.050mm (.020in) air gap between the sensor and the reluctor.
Figure 5-20 Crank Sensor
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Pick-Up Coil/Pole Piece
On electronic ignition (distributorless) systems, the sensor is mounted in the block
or the front cover and is non-adjustable. On a distributor system, the pickup coil
operates similarly. A magnetic field increases and decreases as the teeth of the
timer core and the pole piece move in and out of alignment (Figure 5-21). This
induces an AC flow through the pickup coil, which is the triggering signal to the
ICM.
Figure 5-21 Timer Core
Law of Induction
Electricity creates magnetism, and magnetism creates electricity. In other words,
current flowing through a conductor creates a small magnetic field around the
conductor. Conversely; any time a magnetic field is allowed to cut through a
conductor; current flow is produced in the conductor. It is this principle that is used
in PM generators.
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Hall Effect Switch
The Hall effect switch (Figure 5-22) is an electronic device that produces a
voltage signal controlled by the presence or absence of a magnetic field in an
electronic circuit. In other words, a regulated signal voltage from the ignition
module is passed through a semiconductor wafer in the Hall switch. A permanent
magnet, mounted beside the semiconductor, induces Hall voltage across the
semiconductor. The CMP is positioned so that metal blades or “vanes” of an
interrupter ring mounted on the harmonic balancer pass between the
semiconductor and the permanent magnet. When one of these metal vanes passes
between the magnet and semiconductor, the magnetic field is interrupted and Hall
voltage drops off.
Figure 5-22 Hall Effect Switch
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Figure 5-23 shows the magnetic flux leaving the north pole of the permanent
magnet, passing through the semi-conductor wafer, and entering the south pole.
The wafer is encapsulated with a steel jacket on one side to attract the magnetic
flux, thus generating a very low voltage that is proportional to the strength of the
magnetic flux density and the current passing through the wafer from switched
ignition feed. The current stays fairly constant at .017 amps (17 milliamps) through
the wafer.
Figure 5-23 Hall Effect Switch - “On”
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As the distributor shaft rotates in Figure 5-24, a steel blade (one blade for each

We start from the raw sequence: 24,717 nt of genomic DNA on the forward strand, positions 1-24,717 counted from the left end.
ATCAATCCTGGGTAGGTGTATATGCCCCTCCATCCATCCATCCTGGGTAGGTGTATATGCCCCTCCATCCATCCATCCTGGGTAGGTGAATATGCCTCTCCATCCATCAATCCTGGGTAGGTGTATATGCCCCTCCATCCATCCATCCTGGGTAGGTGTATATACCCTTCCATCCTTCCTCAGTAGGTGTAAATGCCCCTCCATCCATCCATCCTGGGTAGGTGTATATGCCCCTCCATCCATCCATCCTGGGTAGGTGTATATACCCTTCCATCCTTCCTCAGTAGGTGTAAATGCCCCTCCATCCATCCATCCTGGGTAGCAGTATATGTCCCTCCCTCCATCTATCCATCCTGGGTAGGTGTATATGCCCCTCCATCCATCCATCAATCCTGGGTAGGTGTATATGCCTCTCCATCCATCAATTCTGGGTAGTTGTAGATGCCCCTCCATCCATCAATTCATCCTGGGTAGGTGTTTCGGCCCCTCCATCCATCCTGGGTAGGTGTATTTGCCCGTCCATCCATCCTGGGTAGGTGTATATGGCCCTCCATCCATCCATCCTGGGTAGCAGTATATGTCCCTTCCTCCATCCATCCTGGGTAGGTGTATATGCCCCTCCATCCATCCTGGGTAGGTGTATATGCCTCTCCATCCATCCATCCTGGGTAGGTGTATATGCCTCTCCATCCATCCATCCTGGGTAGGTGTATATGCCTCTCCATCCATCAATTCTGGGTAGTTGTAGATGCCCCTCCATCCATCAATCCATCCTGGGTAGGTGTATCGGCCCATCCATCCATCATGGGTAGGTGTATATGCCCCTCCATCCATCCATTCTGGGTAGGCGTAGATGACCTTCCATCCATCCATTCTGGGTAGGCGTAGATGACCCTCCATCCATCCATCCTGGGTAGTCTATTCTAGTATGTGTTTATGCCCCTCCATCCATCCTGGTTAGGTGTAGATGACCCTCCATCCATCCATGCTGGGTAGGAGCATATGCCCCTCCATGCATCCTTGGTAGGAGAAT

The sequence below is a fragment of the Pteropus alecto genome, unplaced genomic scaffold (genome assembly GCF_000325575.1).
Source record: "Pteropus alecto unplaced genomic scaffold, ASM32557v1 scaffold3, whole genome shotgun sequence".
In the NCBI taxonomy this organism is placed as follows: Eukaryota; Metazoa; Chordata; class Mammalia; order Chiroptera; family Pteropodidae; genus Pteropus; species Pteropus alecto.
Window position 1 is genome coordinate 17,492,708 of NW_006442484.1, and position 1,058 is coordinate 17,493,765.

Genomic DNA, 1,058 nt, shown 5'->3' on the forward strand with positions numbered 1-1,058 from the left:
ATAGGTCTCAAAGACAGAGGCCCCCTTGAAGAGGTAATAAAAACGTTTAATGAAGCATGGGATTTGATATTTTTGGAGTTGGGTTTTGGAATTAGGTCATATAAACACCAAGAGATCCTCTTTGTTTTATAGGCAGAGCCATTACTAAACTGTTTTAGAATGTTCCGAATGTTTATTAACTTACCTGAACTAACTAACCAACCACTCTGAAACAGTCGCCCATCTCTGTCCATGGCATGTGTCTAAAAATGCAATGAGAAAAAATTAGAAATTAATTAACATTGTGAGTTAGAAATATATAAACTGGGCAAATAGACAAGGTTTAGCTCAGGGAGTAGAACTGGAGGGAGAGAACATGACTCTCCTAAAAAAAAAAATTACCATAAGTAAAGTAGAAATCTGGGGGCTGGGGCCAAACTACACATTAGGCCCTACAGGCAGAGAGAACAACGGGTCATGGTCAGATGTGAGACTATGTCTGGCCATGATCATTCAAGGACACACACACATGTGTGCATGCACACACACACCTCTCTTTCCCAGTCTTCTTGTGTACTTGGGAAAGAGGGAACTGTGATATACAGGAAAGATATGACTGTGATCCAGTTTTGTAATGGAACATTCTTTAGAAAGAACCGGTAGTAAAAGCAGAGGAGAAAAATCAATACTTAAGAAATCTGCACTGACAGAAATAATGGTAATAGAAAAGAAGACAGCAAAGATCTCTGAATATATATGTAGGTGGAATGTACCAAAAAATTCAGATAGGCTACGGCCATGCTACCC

cylinder of the engine) passes between the magnet and the semi-conductor wafer.
The low reluctance of the steel blade provides a path for the magnetic flux which
bypasses the Hall effect wafer (for a review of the Hall effect, refer to the next
subsection). Since the wafer is now shielded from the magnetic field, the voltage
output from the semi-conductor drops to near zero.
As the Hall voltage drops off, the Hall voltage becomes amplified and then routes to
the base of a transistor, which controls the ground on the signal voltage from the
ignition module. The Hall effect switch is used for a Crankshaft Position Sensor
(CKP) as well as a CMP on some engines. The Hall effect switch sends out square
wave signals to the ignition module and the computer (along with input from other
sensors) to maintain correct spark and fuel injection timing.
Figure 5-24 Hall Effect Switch - “Off”
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The Hall Effect
When a magnetic field is introduced perpendicular to a current flowing through a
solid conductor, a measurable voltage is induced at right angles to the main current
flow at the sides of the conductor (Figure 5-25).
Figure 5-25 Hall Effect
Ignition Systems
Ignition systems have undergone many changes in recent years. The obsolete
mechanically-driven distributors with breaker-point design have been replaced with
the Electronic Ignition (EI) system shown in Figure 5-26.
Figure 5-26 Distributorless Electronic Ignition System Schematic